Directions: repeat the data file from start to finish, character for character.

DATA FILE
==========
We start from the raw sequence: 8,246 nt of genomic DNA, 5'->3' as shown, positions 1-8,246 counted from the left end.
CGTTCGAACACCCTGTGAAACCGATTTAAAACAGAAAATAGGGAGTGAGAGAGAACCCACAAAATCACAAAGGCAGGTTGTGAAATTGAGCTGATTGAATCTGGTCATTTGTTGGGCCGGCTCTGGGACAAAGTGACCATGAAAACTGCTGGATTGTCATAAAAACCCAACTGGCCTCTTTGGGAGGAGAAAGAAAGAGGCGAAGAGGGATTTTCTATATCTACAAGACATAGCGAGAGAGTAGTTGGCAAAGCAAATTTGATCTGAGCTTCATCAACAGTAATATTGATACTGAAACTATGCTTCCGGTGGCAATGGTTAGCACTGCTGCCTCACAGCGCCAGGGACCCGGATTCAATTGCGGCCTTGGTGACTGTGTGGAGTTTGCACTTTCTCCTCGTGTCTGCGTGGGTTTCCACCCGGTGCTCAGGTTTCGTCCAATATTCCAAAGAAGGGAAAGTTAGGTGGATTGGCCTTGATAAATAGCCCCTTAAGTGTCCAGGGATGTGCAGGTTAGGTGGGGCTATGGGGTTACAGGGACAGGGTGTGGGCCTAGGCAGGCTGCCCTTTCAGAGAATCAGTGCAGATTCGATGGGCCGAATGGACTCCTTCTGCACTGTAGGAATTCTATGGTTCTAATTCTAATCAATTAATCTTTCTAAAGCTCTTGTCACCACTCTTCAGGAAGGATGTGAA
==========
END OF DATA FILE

We start from the raw sequence: 8,246 nt of genomic DNA, 5'->3' as shown, positions 1-8,246 counted from the left end.
CGTTCGAACACCCTGTGAAACCGATTTAAAACAGAAAATAGGGAGTGAGAGAGAACCCACAAAATCACAAAGGCAGGTTGTGAAATTGAGCTGATTGAATCTGGTCATTTGTTGGGCCGGCTCTGGGACAAAGTGACCATGAAAACTGCTGGATTGTCATAAAAACCCAACTGGCCTCTTTGGGAGGAGAAAGAAAGAGGCGAAGAGGGATTTTCTATATCTACAAGACATAGCGAGAGAGTAGTTGGCAAAGCAAATTTGATCTGAGCTTCATCAACAGTAATATTGATACTGAAACTATGCTTCCGGTGGCAATGGTTAGCACTGCTGCCTCACAGCGCCAGGGACCCGGATTCAATTGCGGCCTTGGTGACTGTGTGGAGTTTGCACTTTCTCCTCGTGTCTGCGTGGGTTTCCACCCGGTGCTCAGGTTTCGTCCAATATTCCAAAGAAGGGAAAGTTAGGTGGATTGGCCTTGATAAATAGCCCCTTAAGTGTCCAGGGATGTGCAGGTTAGGTGGGGCTATGGGGTTACAGGGACAGGGTGTGGGCCTAGGCAGGCTGCCCTTTCAGAGAATCAGTGCAGATTCGATGGGCCGAATGGACTCCTTCTGCACTGTAGGAATTCTATGGTTCTAATTCTAATCAATTAATCTTTCTAAAGCTCTTGTCACCACTCTTCAGGAAGGATGTGAA